Another December, another list. God I love this time of year. These are my absolute favorite records of the past twelve months. Some things I posted about a long time ago, some things that snuck up on me over the past few weeks. Some things you’ve seen all over other people’s lists, some things that maybe differentiate PHW from those other people a little bit. Read & listen. I hope you find some new music to love. Onward:
40. The Roots – Undun
39. Real Estate – Days
38. The Caretaker – An Empty Bliss Beyond This World
37. Black Lips – Arabia Mountain
36. Belong – Common Era
35. Balam Acab – Wander/Wonder
34. Future Islands – On the Water
33. A.A. Bondy – Believers
32. Oneohtrix Point Never – Replica
31. Girls – Father, Son, Holy Ghost
30. Centro-matic – Candidate Waltz
If you haven’t yet been introduced to this Denton, TX band before, and Crazy Horse, GBV, Drive-by Truckers, Son Volt, Sparklehorse, and early My Morning Jacket are your thing, then you have a goddamn treasure trove of Centro-matic releases to get caught up with. Starting with Candidate Waltz is as good a place as any.
29. Chris Kiehne – Pray for Daylight/A Widower’s Kind
Kiehne, a member of PHW faves The National Lights, finally finished and released Pray for Daylight – a hushed, immaculately-produced collection of folk songs he started years ago and lost in a hard drive crash – in 2011. With its subtle zombie theme, the album comes on like Our Endless Numbered Days meets The Walking Dead. Wasting little time, Kiehne went ahead and recorded A Widower’s Kind, a collection of Hank Williams covers/re-imaginings no less, in just two short weeks. There’s really no way I could chose between them, so they share this spot.
28. Apache Dropout – s/t
Fuzzed-out and otherworldly garage/psyche from Indiana
27. The Decemberists – The King Is Dead
I’ve never really loved The Decemberists, so when ths collection of simple folk/rock songs dropped I kind of ignored it for a while. Save a few songs here and there, they’d never been my thing, so I felt no urgency to listen to, what seemed like on paper anyway, a step backwards for the band. But after hearing the sublime, Dylan-esque “June Hymn” on the radio I gave it a shot, and The King is Dead became one of the year’s most pleasant surprises.
26. Pure X – Pleasure
A late season discovery, Pure X came out of nowhere for me over the past few weeks and have sort of blown my mind. With its gorgeous melodies and atmospheric guitars, Pleasure might well have been much higher on this list had I heard it earlier.
25. Bry Webb – Provider
Though released with little publicity and even less fanfare just a few weeks back, the solo debut from Constantines’ front man Bry Webb is an understated, somber, and beautiful collection of songs about family and struggle.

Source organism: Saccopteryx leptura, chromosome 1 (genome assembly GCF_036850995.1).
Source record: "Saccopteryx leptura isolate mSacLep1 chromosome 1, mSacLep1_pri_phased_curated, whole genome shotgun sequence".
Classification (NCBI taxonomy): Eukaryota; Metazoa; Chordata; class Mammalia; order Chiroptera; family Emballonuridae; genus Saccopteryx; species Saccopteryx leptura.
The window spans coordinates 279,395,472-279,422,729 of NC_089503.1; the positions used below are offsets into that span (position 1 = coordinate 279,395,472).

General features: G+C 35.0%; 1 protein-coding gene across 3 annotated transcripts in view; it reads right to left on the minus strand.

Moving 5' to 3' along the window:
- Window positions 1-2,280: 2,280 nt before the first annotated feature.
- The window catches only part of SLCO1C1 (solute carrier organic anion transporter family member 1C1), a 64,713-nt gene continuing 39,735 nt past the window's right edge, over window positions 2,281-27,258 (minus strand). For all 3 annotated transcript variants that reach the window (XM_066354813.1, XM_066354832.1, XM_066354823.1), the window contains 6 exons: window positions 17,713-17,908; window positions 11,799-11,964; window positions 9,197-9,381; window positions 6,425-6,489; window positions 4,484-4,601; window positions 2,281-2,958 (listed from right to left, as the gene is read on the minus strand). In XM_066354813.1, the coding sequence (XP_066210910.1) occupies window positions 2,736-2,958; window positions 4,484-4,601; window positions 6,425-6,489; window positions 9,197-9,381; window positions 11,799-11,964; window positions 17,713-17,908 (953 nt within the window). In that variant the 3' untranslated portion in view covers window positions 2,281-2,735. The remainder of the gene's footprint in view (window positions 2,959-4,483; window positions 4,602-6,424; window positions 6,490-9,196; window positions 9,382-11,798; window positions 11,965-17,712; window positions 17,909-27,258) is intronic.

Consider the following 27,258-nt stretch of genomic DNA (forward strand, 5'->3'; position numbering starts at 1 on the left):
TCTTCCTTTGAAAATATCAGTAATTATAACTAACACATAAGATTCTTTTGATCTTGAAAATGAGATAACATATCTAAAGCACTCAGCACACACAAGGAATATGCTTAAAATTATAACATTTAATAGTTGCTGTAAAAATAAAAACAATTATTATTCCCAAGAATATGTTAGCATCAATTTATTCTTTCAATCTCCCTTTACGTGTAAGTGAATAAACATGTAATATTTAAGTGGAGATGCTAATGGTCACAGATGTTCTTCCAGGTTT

24. David Shane Smith – Controls SM
The latest from this prolific, experimental L.A.-based songwriter plays out like a soundtrack for a decaying natural world.
23. Dirty Beaches – Badlands
Road songs for some lost desert highway, Alex Zhang Huntai’s Badlands is one of the year’s most promising debuts.
22. Antiques – JWNS
JWNS is an endearingly slapdash collection that uses 90s alternative/lo-fi as a springboard into something completely refreshing. My album of Summer 2K11.
21. Arrange – Quiet State EP/Plantation
One of my favorite discoveries of the year, Arrange is the work of a Florida teen who seems intent to be one of the internet’s most prolific artists. With at least 3 EPs, one full length, and handful of free singles (and much more in the works) all in the past 16 or so months, Malcom Lacey is a name to keep in mind in the years to come.
20. Wilco – The Whole Love
As a whole, Wilco’s latest is somewhat scattershot, but The Whole Love certainly has enough brilliant individual moments to warrant inclusion on this list. “Art of Almost”, “Open Mind”, “One Sunday Morning”, and the quartet of great pop/rock songs (“The Whole Love”, “Dawned on Me”, “I Might” + “Born Alone”) are a welcome return to form from one of my favorite songwriters of all time.
19. Atlas Sound – Parallax
It seems like it will be quite some time before a year goes by without a great album from Bradford Cox, whether it be as Atlas Sound or Deerhunter. Truly, he has become one of the most reliable and affecting songwriters working today.
18. The Vaccines – What Did You Expect From the Vaccines?
A fun, promising debut from these U.K. darlings – perhaps the best album of the year to blast and shout along with.
17. Disappears – Guider